Harvest time; Harvesting Interagency Best Practices
It is autumn, harvest time here in southern Germany. People are celebrating what has been planted in the spring with fests in Munich, Stuttgart and even in smaller towns like Garmisch-Partenkirchen where I have been for the last three days.

It is autumn, harvest time here in southern Germany. People are celebrating what has been planted in the spring with fests in Munich, Stuttgart and even in smaller towns like Garmisch-Partenkirchen where I have been for the last three days.

Our EUCOM Interagency Group has also this week “harvested” something we “planted” in the spring. Then we conceived of an international, interagency partnering conference to be held at the George C Marshall Center in beautiful Garmisch. We wanted the conference to focus on the “3Ds” (Defense, Diplomacy and Development) collaborating and cooperating better together. You can see from the photo below that that idea bore fruit.

VADM Gallagher, EUCOM Deputy Commander, exchanges plaques with LTG Glatz, German Army, Commander of the Bundeswehr’s Operations.

VADM Gallagher, EUCOM Deputy Commander, exchanges plaques with LTG Glatz, German Army, Commander of the Bundeswehr’s Operations.

George C. Marshall Center for European Studies, Garmisch, Germany –EUCOM’s International Interagency Symposium participants from 18 nations, EU and NATO.

This week, with VADM Gallagher our Deputy Commander and LTG Glatz, the Commander of the Bundeswehr’s Operations Command co-hosting, we reaped a number of best practices for implementing “Whole of Government Approaches (WGA)”. Participating in our “harvest” we had some sixty participants representing the “3Ds” from 18 NATO-related nations (both member states and PfP nations), as well as from the EU and NATO.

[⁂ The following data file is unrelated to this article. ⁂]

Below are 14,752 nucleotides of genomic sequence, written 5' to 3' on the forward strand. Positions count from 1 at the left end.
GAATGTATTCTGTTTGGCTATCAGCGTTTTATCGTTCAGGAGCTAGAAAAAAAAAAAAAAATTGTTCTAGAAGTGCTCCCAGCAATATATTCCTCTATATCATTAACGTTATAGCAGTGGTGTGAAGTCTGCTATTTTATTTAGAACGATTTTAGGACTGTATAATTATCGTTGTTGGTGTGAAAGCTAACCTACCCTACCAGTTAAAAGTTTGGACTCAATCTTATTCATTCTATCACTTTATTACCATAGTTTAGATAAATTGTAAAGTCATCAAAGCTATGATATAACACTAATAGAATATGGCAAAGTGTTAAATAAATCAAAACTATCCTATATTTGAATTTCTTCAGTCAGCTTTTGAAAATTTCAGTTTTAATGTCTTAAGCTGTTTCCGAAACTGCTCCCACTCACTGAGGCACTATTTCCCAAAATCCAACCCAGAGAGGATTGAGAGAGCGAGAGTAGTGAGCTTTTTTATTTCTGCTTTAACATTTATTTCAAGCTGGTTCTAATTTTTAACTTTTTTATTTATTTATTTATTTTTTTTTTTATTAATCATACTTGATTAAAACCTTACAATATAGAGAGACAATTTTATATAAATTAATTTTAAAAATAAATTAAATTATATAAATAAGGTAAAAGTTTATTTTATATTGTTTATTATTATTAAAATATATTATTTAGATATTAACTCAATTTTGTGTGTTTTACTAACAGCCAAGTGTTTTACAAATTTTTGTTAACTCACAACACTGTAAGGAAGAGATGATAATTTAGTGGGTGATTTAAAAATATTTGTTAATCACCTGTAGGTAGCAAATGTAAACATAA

We had the chance to listen to how select “example” nations do “whole of government” efforts, namely, Switzerland, Germany and the US. Their examples and offers of continued assistance were helpful in building “whole of government” capacity among participating nations from the Black Sea region (Turkey, Ukraine, Armenia, Moldova, Georgia, Bulgaria, Romania, Azerbaijan) and the western Balkans (Albania, Montenegro, Macedonia, Croatia, Kosovo, Bosnia-Herzegovina).

“There is no Development without Security. There is no Security without Development”. This phrase captured the complexity of ensuring coordination among all “3Ds” in a crisis area. I found the benefit of the symposium, as one participant noted, was that we were “talking to the other D’s, not about them”.

What were some of the key best practices that were “harvested”?

1. Conduct Joint civil-military training and exercising

2. Push for personnel exchanges between Departments

3. Create civilian stand –by expeditionary capacity

4. Strive for common strategies and shared goals

I think this partnering event produced a most important additional “D” – necessary “Dialogue”. Balkan and Black Sea states, the focus of the conference, admitted that they had a ways to go in terms of building up civilian capacities. They acknowledged that their focus for the past decade has been their militaries. They now want to answer NATO’s call for implementing a “Comprehensive Approach” and we may be able to help them with a civilian-oriented IMET–type program.

Harvest time in southern Germany gave us a chance this week to reap fruit for further collaboration and dialogue. Considering our security and stability challenges our conference participants believe there is no viable alternative to a “Comprehensive Approach”. We agreed that whole of government solutions are essential. As VADM Gallagher noted, by using them we are all “stronger together”.

Mr. Mike Anderson
GS-15, Deputy Director
Commander’s Interagency Engagement Group

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